By Edwin Buggage
From the Slave Ship to the “Owner” Ship
WBOK 1230AM has become an important radio station in the City giving voice to African-American issues in New Orleans. While there are a host of issues that face the Black Community, it is the loss of historical institutions and Black businesses that are one of the biggest threats post-Katrina.
On this Saturday afternoon at Mr. Chill’s Hot Dogs and Sweet Pastries, Wilbert “Chill” Wilson, an African-American Entrepreneur, who since Hurricane Katrina has become someone who has been working for the cause; empowering and inspiring a community has partnered with WBOK to do a fundraiser and meet and greet with several personalities from the station.
“I thought it was important to show that we can support each other as African-American businesses,” says Wilson. “I also would like to say that while we have made strides with people having more opportunities than ever we have neglected to continue our traditions of owning businesses. I think while we have leaders in other areas we must also focus on how to empower ourselves and build wealth by having more African-American owned businesses.”
Finding a Voice
Oftentimes the voices of the African-American Community are muted and not heard. Therefore, when polices are made and the stories of the history of the City are being told, the Black perspective is absent or seen through a distorted lens. This is why WBOK is an important resource; it is like the underground railroad of today; helping in giving the roadmap to freedom and the aspirations of a people.
“WBOK is vital to the community and is the only all talk Black radio station in the Gulf South Region that provides a platform for the African-American Community,” says Susan Henry the station’s general manager of its importance and relevance.
A Grand Slam: Supporting Our Own
Wilbert “Chill” Wilson has two businesses located on S. Carrollton; a barbershop and a restaurant. “We have to support one another if we are going to not only survive but thrive in New Orleans,” says former City Councilman and top rated WBOK Radio Host Oliver Thomas.”
He believes with success one must reach back and do things for the community and he feels Wilson is a shining example of this, “Chill has been successful, and he gives so much back,” states Thomas. “This young man has done so much post-Katrina, and in the last several years supports the station, but what he does for young folk and a lot of people in our community its simply amazing.”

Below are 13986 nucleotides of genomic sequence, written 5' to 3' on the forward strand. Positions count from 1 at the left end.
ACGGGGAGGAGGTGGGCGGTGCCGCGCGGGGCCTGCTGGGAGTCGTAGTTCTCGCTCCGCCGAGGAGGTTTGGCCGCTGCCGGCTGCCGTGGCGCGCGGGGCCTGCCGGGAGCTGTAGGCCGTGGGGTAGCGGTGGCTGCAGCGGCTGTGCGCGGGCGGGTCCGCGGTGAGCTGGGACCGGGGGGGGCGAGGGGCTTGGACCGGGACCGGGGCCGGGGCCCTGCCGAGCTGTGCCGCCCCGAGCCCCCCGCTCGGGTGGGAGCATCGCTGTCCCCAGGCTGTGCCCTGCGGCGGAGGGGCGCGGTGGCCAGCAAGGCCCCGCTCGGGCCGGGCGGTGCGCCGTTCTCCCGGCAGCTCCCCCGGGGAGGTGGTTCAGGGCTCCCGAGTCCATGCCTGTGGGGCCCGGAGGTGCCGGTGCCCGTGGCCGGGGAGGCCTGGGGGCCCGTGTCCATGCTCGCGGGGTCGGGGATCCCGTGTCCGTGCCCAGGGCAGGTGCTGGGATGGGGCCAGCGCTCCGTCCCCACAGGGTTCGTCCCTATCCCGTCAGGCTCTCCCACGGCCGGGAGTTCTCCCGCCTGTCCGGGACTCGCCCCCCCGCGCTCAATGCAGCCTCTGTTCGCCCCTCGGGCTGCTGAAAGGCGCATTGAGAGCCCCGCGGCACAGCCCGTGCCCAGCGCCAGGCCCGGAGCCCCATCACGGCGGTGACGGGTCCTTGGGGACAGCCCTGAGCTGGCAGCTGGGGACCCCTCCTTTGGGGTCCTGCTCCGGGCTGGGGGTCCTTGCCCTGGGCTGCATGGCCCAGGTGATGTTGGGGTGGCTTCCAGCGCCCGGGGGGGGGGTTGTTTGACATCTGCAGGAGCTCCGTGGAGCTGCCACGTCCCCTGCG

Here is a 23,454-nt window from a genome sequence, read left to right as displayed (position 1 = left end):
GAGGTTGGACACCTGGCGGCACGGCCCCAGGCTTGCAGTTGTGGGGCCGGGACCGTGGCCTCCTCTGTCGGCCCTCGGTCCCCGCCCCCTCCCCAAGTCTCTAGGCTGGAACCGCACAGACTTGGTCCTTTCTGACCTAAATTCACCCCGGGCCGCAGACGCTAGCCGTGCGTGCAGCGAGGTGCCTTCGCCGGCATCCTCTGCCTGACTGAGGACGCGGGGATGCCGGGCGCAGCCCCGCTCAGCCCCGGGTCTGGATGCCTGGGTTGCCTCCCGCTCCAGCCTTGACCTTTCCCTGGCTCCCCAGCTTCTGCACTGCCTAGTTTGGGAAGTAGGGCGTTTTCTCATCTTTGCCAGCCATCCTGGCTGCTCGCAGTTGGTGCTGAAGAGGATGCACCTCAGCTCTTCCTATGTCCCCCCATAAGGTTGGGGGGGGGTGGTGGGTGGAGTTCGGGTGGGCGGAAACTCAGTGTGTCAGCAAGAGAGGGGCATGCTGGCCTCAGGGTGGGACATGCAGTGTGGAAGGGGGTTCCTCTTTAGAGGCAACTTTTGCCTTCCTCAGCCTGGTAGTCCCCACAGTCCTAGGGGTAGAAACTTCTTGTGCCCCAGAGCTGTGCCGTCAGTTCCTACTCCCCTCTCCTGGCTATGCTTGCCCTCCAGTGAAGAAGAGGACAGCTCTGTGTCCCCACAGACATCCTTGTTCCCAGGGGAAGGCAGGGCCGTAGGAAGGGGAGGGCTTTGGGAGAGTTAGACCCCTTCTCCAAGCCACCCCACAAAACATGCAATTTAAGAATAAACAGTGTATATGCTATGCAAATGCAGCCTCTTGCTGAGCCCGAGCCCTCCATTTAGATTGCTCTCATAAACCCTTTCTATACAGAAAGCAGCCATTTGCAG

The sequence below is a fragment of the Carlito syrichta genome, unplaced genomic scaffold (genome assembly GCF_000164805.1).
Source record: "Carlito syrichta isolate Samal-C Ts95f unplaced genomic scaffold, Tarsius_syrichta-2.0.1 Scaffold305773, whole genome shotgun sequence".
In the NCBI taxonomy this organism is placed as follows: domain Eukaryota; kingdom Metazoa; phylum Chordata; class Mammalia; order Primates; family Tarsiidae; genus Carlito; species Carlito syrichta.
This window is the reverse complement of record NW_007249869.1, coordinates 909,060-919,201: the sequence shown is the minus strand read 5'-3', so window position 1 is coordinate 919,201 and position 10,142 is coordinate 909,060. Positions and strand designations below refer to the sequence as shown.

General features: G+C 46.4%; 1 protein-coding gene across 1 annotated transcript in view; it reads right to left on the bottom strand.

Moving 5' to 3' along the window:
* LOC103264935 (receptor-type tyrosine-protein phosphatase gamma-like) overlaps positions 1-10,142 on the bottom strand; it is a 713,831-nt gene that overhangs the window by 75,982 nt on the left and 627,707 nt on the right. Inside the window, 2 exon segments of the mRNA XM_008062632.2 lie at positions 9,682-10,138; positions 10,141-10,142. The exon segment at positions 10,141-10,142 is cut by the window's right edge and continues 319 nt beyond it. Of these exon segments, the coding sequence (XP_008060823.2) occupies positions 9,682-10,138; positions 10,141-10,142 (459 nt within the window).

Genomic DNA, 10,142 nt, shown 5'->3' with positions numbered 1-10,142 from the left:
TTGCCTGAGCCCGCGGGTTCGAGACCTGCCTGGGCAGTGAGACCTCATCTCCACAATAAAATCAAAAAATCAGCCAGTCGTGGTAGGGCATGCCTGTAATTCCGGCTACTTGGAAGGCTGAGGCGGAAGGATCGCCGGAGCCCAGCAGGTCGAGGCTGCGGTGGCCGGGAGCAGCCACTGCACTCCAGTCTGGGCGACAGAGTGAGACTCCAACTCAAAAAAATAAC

On this day people from around the City came and experienced great food; got to meet their favorite radio personalities and watched the New Orleans Pelicans sweep the Portland Trailblazers in the NBA Playoffs. Thomas called this day a ‘Grand Slam’ stating, “It was great to see people who call and come out to support as we watched the Pelicans win. It was a grand slam at a wonderful location at one of the few African-American owned businesses in that part of Carrollton on the Riverbend and supporting WBOK, another African-American business with our time and our dollars. We need to do more of this where we make sure our dollars stay in our community more than eight hours.”
Remembering our Rich History and Building for the Future
It is an irrefutable fact that desegregation did great things by giving access to Blacks, but conversely, it reduced the number of African-American owned businesses. When we look around the City of New Orleans where there were once sprawling boulevards filled with Black owned shops where Blacks could spend money that would stay in the community. Today many of these places are owned by non-African-Americans or have become part of a wave of gentrification sweeping across New Orleans with mixed results as we witness small numbers of African-American business participation in this boom.
This is a trend that is troubling to veteran journalist and present WBOK Radio Personality Warren Bell who hosts an early morning show called Morning Cup. “I am proud to say I have been a witness to 1/6th of our history,” says Bell speaking of his frontline view of the history of New Orleans. “I have been doing radio and news since 1967 when I was in high school. Some things unfortunately do not change, the inequities in our community, but interestingly we had more Black businesses 50 years ago.”
Speaking of the station and its partnership with Wilson he believes this is a step in the right direction. “I think WBOK’s role in this community is to make sure African-Americans remember our history because even though we have advanced in many other ways post-segregation, but I feel we cannot forget those times where we owned businesses of all types inside our community, and where we did stick together and supported one and other and Mr. Chill, to say he is a younger man than me understands this history very well.”
Wilson says of his work as a businessman, that he stands on the shoulders of those who came before him that includes his late father Willie “School Boy” Wilson. “I grew up in a generation where I was surrounded by people who were great entrepreneurs and did things to empower the community. And, what I want to do for this generation, is to be a leader in the arena of business. Where I can show that we can have our own and also support each other; this is how we not only honor and respect our history, but we build on our future.”
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